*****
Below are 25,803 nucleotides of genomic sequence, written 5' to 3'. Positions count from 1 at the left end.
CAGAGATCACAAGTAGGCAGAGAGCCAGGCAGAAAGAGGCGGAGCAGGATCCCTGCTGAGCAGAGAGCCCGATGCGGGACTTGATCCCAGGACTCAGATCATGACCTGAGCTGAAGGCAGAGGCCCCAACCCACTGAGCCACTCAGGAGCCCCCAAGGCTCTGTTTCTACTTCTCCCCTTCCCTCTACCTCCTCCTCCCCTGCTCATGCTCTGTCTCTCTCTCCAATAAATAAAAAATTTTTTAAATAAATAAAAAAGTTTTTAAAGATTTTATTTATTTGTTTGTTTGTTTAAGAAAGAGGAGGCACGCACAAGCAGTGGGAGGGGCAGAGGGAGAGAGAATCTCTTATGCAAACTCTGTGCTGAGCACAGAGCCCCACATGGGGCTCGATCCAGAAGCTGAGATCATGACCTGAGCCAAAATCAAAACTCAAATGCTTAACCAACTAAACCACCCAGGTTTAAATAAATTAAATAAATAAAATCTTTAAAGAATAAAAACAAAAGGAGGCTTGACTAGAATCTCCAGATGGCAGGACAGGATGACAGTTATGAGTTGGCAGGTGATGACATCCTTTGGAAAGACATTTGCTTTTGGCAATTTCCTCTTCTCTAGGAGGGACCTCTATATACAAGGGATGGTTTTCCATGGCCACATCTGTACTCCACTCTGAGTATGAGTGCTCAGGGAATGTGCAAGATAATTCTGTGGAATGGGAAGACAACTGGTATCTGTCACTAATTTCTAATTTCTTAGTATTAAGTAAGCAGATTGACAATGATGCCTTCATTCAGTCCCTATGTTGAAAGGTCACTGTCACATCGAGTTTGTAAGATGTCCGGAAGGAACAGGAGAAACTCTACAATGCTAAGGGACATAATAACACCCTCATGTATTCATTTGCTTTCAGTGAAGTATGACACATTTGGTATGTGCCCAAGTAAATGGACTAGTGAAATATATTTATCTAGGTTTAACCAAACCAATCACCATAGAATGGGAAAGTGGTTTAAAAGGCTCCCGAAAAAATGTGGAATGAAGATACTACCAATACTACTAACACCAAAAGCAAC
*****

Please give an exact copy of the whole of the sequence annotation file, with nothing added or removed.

Below are 25,803 nucleotides of genomic sequence, written 5' to 3'. Positions count from 1 at the left end.
CAGAGATCACAAGTAGGCAGAGAGCCAGGCAGAAAGAGGCGGAGCAGGATCCCTGCTGAGCAGAGAGCCCGATGCGGGACTTGATCCCAGGACTCAGATCATGACCTGAGCTGAAGGCAGAGGCCCCAACCCACTGAGCCACTCAGGAGCCCCCAAGGCTCTGTTTCTACTTCTCCCCTTCCCTCTACCTCCTCCTCCCCTGCTCATGCTCTGTCTCTCTCTCCAATAAATAAAAAATTTTTTAAATAAATAAAAAAGTTTTTAAAGATTTTATTTATTTGTTTGTTTGTTTAAGAAAGAGGAGGCACGCACAAGCAGTGGGAGGGGCAGAGGGAGAGAGAATCTCTTATGCAAACTCTGTGCTGAGCACAGAGCCCCACATGGGGCTCGATCCAGAAGCTGAGATCATGACCTGAGCCAAAATCAAAACTCAAATGCTTAACCAACTAAACCACCCAGGTTTAAATAAATTAAATAAATAAAATCTTTAAAGAATAAAAACAAAAGGAGGCTTGACTAGAATCTCCAGATGGCAGGACAGGATGACAGTTATGAGTTGGCAGGTGATGACATCCTTTGGAAAGACATTTGCTTTTGGCAATTTCCTCTTCTCTAGGAGGGACCTCTATATACAAGGGATGGTTTTCCATGGCCACATCTGTACTCCACTCTGAGTATGAGTGCTCAGGGAATGTGCAAGATAATTCTGTGGAATGGGAAGACAACTGGTATCTGTCACTAATTTCTAATTTCTTAGTATTAAGTAAGCAGATTGACAATGATGCCTTCATTCAGTCCCTATGTTGAAAGGTCACTGTCACATCGAGTTTGTAAGATGTCCGGAAGGAACAGGAGAAACTCTACAATGCTAAGGGACATAATAACACCCTCATGTATTCATTTGCTTTCAGTGAAGTATGACACATTTGGTATGTGCCCAAGTAAATGGACTAGTGAAATATATTTATCTAGGTTTAACCAAACCAATCACCATAGAATGGGAAAGTGGTTTAAAAGGCTCCCGAAAAAATGTGGAATGAAGATACTACCAATACTACTAACACCAAAAGCAAC